Paris As Revolution: Writing The Nineteenth-Century City

Priscilla Parkhurst Ferguson’s excellent 1994 book, Paris As Revolution: Writing The Nineteenth-Century City, is available freely online thanks to the University of California’s E-Books Collection project.

The book, which you can read in its entirety here, is structured around the following chapters:

I was reminded of this book as I’ve been re-reading Zola’s La Curée [The Kill] (1871-1872), which – although arguably one of the author’s lesser known works (particularly among non-French speaking audiences) – is a compelling account both of the Haussmannisation of Paris and the speculation in land and property which accompanied it. There are some extraordinary passages in which the protagonist, Aristide Saccard, describes in breathless detail ‘the Empire’s interest in huge speculative ventures, in organising the prodigious excavations and building operations that gave the working classes no time to think.’ For Saccard, Paris is a city coated in gold; ripe for the killing. And yet, as history has taught us, the re-making of Paris was predicated on expropriation, consumerism, socio-spatial segregation and a toxic, credit-fuelled boom, the collapse of which was as inevitable as the sub-prime crisis of 2008.

Baron Haussmann’s mémoires can be accessed freely (in French) online. Volume III – Grands Travaux de Paris (in which the Préfet de la Seine describes his transformation of the city) – can be read here.

David Harvey has written brilliantly on the transformation of Paris during the Second Empire in Paris: Capital of Modernity (London: Routledge, 2003).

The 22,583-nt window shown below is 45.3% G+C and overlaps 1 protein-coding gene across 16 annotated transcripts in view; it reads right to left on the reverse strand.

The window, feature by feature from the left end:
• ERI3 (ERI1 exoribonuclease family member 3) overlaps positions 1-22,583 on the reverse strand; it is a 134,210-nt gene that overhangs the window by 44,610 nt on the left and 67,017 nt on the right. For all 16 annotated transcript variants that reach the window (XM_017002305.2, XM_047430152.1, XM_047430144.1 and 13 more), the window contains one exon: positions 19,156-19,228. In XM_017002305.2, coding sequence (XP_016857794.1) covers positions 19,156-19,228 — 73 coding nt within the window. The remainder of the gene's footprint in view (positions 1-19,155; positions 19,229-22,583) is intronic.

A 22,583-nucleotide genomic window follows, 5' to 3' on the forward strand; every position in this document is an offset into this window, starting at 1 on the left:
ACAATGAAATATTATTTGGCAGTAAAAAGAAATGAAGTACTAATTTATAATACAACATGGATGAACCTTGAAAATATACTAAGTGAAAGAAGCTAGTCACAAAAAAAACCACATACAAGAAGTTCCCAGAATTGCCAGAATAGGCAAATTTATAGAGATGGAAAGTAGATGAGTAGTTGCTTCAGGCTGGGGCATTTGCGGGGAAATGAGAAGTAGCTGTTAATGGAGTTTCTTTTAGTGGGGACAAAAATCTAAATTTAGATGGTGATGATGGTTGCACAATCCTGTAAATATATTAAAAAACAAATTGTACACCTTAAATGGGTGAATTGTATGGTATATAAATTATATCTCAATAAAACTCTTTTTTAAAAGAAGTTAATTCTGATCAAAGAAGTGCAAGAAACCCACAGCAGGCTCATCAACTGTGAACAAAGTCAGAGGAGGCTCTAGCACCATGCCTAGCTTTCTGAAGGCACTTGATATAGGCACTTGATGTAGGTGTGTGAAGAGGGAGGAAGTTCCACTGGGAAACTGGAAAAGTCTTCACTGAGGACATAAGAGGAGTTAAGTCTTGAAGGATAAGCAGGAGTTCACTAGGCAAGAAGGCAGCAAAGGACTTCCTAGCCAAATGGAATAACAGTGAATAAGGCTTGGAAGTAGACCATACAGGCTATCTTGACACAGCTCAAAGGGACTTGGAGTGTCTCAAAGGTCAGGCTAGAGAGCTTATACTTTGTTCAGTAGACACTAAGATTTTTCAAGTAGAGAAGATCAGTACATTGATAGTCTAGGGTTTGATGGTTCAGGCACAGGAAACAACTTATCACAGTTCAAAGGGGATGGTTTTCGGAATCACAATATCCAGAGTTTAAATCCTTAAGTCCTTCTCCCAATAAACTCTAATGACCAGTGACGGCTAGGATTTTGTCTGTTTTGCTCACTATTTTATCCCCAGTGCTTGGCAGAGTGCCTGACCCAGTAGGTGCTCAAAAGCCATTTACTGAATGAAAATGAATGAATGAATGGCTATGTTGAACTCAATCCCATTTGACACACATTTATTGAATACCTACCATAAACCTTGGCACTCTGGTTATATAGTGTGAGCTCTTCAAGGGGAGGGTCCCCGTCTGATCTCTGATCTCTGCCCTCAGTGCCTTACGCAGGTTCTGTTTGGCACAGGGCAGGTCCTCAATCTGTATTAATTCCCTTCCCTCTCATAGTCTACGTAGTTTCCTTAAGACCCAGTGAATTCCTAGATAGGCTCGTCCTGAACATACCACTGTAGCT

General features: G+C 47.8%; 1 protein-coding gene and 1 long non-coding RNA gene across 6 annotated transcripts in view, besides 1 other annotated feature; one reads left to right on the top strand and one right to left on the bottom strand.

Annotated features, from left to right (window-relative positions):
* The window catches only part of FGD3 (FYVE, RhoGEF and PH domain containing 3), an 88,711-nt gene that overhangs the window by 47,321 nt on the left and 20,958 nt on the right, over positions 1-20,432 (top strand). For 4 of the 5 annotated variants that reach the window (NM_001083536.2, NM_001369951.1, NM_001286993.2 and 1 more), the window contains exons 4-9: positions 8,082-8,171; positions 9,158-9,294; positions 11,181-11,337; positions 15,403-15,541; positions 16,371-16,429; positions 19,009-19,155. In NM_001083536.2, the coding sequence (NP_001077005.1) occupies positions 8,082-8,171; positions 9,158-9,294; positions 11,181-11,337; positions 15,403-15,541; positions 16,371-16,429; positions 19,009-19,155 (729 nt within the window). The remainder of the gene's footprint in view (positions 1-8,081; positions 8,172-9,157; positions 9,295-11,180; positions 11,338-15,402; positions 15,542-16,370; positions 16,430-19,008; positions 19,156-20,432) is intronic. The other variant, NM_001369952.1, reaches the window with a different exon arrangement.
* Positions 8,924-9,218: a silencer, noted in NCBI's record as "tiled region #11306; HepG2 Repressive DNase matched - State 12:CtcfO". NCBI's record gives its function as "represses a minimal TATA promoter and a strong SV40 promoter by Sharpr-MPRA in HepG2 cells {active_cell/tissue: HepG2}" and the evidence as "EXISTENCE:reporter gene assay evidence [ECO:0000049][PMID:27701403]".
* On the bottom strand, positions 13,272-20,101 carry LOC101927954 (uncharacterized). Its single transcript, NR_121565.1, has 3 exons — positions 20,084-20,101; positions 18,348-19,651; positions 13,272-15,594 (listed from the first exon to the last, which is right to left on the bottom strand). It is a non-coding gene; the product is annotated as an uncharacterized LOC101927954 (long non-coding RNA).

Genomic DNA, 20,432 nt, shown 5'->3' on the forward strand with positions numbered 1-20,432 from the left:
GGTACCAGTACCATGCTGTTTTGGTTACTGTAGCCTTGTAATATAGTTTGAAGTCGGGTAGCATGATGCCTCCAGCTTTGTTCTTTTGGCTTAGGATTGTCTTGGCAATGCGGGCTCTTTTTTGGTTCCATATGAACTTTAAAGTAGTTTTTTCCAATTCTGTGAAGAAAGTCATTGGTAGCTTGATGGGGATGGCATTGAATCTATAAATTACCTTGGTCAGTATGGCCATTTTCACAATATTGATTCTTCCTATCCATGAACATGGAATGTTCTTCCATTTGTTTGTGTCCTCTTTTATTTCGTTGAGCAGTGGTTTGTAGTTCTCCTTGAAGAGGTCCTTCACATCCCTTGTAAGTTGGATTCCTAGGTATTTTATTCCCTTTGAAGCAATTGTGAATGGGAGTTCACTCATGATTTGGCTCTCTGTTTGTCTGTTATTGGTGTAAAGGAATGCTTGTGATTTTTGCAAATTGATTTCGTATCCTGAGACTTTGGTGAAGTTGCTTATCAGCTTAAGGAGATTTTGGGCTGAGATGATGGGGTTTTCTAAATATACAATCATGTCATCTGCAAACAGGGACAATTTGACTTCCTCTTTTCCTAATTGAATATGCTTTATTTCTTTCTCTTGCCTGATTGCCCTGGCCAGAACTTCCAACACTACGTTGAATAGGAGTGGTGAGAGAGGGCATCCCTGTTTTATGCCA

Harvey’s wonderful Rebel Cities: From the Right to the City to the Urban Revolution (London: Verso, 2012), in which he once again turns his attention to nineteenth-century Paris, can be read here.


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Ralph Tubbs, Living In Cities (1942)

I picked up Ralph Tubbs‘ Living in Cities at the market in Cambridge last week. Published in 1942, when the end of the war was still not in sight, it is a call to the modern; an appeal for thoughtful planning and meaningful reconstruction after the war.

When peace comes, shall we yield to temptation? Exhausted by the war, shall we merely want to return to the imaginary “good old days”? Profit-seekers will try to break any attempt at control, and if we fail to make the necessary preparations now, the demand for speed will tempt those without conviction to shelve any large-scale planning schemes. We must not fail. […]

“In the city, time becomes visible. Through the material fact of preservation, time challenges time, time clashes with time… By the diversity of time structures, the city in part escapes the tyranny of a single present, and the monotony of a future that consists in repeating only a single beat heard in the past. Through its complex orchestration of time and space, no less than through the social division of about, life in the city takes on the character of a symphony.” (Lewis Mumford)

No sane planner would want to wipe the past from our cities. Uncontrolled sentiment may suffocate reason and prevent logical action, but complete absence of sentiment reveals poverty of character. The folly of the last century must go, the chaos, the slums and the dirt; so also, the crimes of our own century, the mock-Tudor suburbs, the ribbon development and the imitation Classic. But the squares, the cathedrals and all the fine achievements of a growing culture myst be part of any new plan, so that, with our new creations, the expression of our own time, they may enrich the orchestration of the city.


Cities will be proud of being cities, and not ashamed like the compromising “garden cities”; cities will delight in the busy activity of their ways, in the splendour of their buildings, in their quiet open spaces. When travelling about in the town, we should be moving in fine enclosures of space. Square and colonnades, skyscrapers and terraces must be arranged so that the spaces around them are as finely proportioned as the buildings themselves. After all, we live and walk in the spaces.

Ralph Tubbs